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Montana fires burn most acres since 1910

Wed., Nov. 7, 2012

Despite damage, no major casualties

BILLINGS – More than 1.1 million acres of land burned in Montana during the 2012 fire season, making it the worst fire season since 1910. However, the 2006 season was nearly as bad.

The Northern Rockies Coordination Center said fires scorched 1,718 square miles of land and destroyed more than 80 residences. The fires cost $113 million to suppress, including $50 million in state money.

From 2002 through 2010, Montana averaged 1,648 fires per year burning 338,252 acres. In 2006, just over 1 million acres burned in Montana.

Derek Yeager, fire management officer for the Southern Montana Land Office in Billings, said more than half of this year’s 2,116 fires were human-caused, but the largest and most destructive were sparked by lightning.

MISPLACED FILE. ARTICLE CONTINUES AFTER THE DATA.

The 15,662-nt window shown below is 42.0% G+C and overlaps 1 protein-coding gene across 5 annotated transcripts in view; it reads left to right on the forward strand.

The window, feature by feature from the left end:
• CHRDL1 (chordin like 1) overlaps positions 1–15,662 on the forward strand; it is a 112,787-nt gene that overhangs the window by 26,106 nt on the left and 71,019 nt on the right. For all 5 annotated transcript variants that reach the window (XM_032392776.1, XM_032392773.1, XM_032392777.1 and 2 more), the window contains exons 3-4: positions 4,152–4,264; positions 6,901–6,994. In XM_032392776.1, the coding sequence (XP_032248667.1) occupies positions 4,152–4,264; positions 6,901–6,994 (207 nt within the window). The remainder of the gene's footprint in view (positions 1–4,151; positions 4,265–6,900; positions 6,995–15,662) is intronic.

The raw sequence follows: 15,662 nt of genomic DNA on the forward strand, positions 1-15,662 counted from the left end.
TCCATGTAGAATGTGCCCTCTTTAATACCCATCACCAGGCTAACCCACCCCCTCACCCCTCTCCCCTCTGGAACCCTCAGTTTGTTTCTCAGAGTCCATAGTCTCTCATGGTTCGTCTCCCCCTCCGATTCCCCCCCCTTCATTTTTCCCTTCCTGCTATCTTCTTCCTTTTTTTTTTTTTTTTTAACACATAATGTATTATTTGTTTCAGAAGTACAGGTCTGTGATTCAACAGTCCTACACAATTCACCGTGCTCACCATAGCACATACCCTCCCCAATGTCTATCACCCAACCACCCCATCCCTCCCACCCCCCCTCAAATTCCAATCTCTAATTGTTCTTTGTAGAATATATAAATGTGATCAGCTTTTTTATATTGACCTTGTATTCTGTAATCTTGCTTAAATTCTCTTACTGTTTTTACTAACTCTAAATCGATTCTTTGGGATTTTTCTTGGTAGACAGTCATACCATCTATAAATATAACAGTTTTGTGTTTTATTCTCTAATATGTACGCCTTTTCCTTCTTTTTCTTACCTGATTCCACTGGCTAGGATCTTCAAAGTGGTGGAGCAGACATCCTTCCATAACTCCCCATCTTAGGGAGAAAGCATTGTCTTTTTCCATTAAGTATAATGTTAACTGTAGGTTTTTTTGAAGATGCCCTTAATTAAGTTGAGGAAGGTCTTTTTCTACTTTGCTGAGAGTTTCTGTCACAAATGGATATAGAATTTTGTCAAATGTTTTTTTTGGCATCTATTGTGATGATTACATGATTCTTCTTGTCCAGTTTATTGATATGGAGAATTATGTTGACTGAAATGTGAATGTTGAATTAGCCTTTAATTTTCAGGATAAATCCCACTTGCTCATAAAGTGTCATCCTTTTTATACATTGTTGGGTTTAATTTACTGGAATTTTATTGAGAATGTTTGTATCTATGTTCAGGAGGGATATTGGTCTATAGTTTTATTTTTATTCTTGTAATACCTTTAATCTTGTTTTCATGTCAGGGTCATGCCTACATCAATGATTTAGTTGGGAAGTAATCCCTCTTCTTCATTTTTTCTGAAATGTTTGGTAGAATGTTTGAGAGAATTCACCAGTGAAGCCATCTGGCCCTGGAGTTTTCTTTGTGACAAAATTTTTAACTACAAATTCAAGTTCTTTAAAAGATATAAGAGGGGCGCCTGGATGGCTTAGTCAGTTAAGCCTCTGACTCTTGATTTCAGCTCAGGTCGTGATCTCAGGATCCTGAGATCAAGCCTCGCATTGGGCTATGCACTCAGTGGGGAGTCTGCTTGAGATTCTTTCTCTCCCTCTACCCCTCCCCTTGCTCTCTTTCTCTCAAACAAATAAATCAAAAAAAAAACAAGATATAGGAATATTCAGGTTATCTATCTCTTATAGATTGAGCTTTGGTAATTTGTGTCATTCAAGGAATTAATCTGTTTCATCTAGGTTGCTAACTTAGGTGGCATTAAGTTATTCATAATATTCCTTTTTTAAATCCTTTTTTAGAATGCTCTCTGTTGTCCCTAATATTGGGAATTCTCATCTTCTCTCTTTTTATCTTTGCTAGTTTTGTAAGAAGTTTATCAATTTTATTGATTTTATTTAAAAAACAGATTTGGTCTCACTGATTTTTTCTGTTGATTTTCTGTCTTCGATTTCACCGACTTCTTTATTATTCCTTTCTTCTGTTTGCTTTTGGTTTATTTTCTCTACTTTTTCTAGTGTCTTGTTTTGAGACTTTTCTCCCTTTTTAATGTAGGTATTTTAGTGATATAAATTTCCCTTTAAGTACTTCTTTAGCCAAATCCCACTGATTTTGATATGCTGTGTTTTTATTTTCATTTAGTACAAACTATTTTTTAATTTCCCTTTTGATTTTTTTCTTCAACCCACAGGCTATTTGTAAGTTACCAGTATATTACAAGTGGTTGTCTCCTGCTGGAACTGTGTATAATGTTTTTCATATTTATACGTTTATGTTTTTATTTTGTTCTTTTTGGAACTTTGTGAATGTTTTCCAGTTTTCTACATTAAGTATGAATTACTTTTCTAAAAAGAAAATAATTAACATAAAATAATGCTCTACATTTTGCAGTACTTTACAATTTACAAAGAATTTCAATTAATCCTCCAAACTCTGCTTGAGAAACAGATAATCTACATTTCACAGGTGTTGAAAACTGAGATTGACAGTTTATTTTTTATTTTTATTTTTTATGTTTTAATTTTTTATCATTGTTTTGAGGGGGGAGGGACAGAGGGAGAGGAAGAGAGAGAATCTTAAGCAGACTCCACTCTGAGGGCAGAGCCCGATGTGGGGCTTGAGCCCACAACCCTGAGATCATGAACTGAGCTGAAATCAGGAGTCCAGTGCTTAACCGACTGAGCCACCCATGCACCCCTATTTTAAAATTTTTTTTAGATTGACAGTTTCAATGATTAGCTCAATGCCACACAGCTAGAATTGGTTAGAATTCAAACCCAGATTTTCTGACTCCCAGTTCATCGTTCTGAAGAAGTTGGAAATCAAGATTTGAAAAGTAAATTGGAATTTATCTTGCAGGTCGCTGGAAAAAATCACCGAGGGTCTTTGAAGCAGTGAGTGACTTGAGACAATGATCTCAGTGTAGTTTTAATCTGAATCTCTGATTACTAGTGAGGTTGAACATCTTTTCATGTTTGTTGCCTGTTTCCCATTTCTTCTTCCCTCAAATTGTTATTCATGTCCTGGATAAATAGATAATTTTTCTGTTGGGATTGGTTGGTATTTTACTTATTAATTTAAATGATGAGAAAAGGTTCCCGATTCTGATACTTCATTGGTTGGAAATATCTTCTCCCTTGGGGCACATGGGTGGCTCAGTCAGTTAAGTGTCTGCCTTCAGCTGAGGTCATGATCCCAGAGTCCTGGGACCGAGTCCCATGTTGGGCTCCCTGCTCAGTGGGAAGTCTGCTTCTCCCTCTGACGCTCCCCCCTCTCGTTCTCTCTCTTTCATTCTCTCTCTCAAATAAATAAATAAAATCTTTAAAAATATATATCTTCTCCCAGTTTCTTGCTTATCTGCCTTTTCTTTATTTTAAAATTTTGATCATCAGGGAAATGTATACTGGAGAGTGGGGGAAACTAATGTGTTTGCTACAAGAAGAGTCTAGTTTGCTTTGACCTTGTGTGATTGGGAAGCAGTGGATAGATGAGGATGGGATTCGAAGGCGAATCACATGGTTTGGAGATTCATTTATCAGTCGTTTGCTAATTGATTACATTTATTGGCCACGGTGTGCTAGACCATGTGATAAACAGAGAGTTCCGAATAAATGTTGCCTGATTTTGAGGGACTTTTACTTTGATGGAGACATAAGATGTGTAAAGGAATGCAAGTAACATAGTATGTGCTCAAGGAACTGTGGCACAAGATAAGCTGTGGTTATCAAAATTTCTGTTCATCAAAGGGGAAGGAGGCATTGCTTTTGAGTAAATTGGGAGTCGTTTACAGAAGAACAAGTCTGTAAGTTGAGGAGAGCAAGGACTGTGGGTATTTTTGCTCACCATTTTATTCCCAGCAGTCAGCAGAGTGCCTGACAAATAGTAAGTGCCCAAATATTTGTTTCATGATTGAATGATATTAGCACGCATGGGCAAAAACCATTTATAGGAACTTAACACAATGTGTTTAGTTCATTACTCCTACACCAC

“Our records go back roughly to the beginning of the 1900s, and except for 1910, this is the most acreage burned in a single season,” Yeager said last week.

The 1910 fire season saw 3 million acres burn in Western Montana and Idaho and 85 people died. This year, there were no major casualties in Montana.

“We’re very proud of that,” Yeager said. “One way to look at it, rather than viewing it as the worst fire year, is that our safety record was pretty commendable. And it gives us a chance to review what worked and what we could do better if it happens again.”

One of the most destructive fires, the Dahl Fire, burned 22,000 acres, or 34 square miles in the Bull Mountains north of Billings.

The fire burned 223 structures, including 73 residences, and cost $3.5 million to fight.

Also in late June, the Ash Creek fire in Rosebud and Powder River counties burned 249,562 acres – or nearly 390 square miles – and burned several homes on or near the Northern Cheyenne Reservation. It cost $7.5 million to suppress.

A group of fires that burned in southwestern Montana in August burned nearly 268 square miles, destroyed 10 structures and cost $9 million to fight while a 16-square-mile fire south of Bozeman cost $10.6 million to suppress, officials said.


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